So much hoopla over The Passion of the Christ, we forgot to say anything about the video release of The Gospel of John, a word-for-word adaptation that had its premiere at the Toronto Film Festival in September and very slowly made its way west, finally coming to Vancouver theatres just one week before Easter.
Of all the gospels to commit to film, John’s may be the most unlikely — it has only a few dramatic high points, such as the miracles, and it is full of long speeches. But film versions of Matthew and Luke already exist, and there is so much unique material in John that it deserves a film of its own.
On one level, it is kind of absurd to treat a book as though it were a movie script. And yet, if you are like me, you remember things better after they have been filmed or performed in some way; films like this can serve as helpful memory aids. You just have to make sure that the filmmakers’ images don’t overpower your memory of the words.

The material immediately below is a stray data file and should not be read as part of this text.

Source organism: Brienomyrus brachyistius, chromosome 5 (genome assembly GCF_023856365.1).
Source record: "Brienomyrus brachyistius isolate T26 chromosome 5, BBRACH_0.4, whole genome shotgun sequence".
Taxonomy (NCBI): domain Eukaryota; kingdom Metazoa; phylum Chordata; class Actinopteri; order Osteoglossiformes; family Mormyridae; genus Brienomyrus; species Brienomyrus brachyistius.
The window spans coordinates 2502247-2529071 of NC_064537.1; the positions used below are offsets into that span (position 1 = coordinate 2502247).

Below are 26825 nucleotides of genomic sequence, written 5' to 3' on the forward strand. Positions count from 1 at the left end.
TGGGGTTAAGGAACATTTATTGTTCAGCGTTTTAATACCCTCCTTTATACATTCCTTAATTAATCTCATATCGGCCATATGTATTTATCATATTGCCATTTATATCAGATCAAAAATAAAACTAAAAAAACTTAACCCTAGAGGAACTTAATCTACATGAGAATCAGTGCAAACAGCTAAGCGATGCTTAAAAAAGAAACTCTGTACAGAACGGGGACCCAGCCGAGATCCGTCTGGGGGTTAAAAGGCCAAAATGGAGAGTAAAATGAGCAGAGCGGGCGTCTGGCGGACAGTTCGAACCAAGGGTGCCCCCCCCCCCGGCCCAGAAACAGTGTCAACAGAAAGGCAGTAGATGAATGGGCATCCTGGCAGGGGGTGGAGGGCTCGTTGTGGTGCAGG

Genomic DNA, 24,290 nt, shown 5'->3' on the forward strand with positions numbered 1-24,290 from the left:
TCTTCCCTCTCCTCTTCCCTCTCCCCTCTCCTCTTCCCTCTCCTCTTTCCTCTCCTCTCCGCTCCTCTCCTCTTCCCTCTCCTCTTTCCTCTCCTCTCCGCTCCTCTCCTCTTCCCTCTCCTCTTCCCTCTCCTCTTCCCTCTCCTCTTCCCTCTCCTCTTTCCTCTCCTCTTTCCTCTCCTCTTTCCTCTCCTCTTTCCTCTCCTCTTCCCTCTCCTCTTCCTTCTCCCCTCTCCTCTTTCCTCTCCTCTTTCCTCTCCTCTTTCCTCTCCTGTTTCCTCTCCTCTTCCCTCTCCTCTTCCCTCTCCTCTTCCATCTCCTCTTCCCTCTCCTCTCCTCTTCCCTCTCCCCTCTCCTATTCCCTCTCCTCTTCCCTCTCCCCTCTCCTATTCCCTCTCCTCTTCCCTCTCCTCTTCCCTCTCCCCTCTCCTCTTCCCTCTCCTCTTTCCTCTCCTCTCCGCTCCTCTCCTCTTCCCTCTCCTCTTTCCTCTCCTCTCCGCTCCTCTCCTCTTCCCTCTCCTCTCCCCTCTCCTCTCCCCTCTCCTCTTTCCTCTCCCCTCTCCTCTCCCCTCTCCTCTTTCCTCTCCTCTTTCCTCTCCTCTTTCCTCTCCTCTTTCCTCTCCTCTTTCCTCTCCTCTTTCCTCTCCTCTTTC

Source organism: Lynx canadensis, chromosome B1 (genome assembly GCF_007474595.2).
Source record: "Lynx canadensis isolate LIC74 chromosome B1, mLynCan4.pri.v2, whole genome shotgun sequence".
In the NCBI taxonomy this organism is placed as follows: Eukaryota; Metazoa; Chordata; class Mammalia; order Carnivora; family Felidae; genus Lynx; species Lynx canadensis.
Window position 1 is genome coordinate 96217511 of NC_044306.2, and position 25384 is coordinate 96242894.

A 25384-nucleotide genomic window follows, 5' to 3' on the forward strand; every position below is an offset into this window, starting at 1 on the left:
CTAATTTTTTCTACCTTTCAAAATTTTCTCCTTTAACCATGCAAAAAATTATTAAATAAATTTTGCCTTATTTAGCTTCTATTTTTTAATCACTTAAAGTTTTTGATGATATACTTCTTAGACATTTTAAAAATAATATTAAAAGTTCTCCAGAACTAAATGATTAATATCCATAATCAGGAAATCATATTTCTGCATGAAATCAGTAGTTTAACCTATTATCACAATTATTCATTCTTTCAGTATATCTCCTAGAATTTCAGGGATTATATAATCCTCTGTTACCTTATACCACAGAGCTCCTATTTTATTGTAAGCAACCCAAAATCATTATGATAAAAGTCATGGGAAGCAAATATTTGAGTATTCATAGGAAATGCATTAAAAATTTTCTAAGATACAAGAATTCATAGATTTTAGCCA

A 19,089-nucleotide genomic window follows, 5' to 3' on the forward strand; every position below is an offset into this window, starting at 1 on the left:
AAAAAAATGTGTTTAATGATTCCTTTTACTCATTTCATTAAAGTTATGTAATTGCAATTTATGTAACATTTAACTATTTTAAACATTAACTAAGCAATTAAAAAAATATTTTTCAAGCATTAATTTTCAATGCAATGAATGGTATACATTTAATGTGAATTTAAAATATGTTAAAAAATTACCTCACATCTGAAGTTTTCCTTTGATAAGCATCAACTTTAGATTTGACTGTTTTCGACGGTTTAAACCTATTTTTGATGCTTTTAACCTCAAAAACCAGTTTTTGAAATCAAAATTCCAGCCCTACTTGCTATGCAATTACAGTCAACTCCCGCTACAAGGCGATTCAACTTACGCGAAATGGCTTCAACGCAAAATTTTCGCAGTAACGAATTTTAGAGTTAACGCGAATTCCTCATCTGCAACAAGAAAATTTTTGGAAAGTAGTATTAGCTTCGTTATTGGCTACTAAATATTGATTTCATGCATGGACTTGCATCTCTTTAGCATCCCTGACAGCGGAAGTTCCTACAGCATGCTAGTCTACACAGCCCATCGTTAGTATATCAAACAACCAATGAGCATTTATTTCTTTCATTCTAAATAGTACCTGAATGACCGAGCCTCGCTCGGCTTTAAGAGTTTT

For example, John’s gospel never states that Jesus was baptized — but the film shows this event anyway. Of course, the baptism of Christ is described in the other gospels, but adding material from outside John’s gospel may change the tone and even the purpose of the actual text. Viewers may also want to discuss whether it is significant — and if so, in what way — that the film puts Mary Magdalene at the Last Supper and Gethsemane.
The film suffers a bit from a common tendency in this genre to make nearly everyone sound like a well-educated Briton (though the traitor Judas is played by a Canadian). But Henry Ian Cusick delivers one of the more charismatic, confrontational and compassionate interpretations of Christ around; and Christopher Plummer’s subtle, supple narration is a treat for the ears.
Interestingly, the producers of both recent Jesus films have visited this genre before. Mel Gibson’s Icon Productions had a hand in the animated British-Russian film The Miracle Maker; and Garth Drabinsky, a Jewish producer who worked closely with Christian scholars on The Gospel of John, was head of Cineplex Odeon Films when that company put up half the budget for Martin Scorsese’s The Last Temptation of Christ.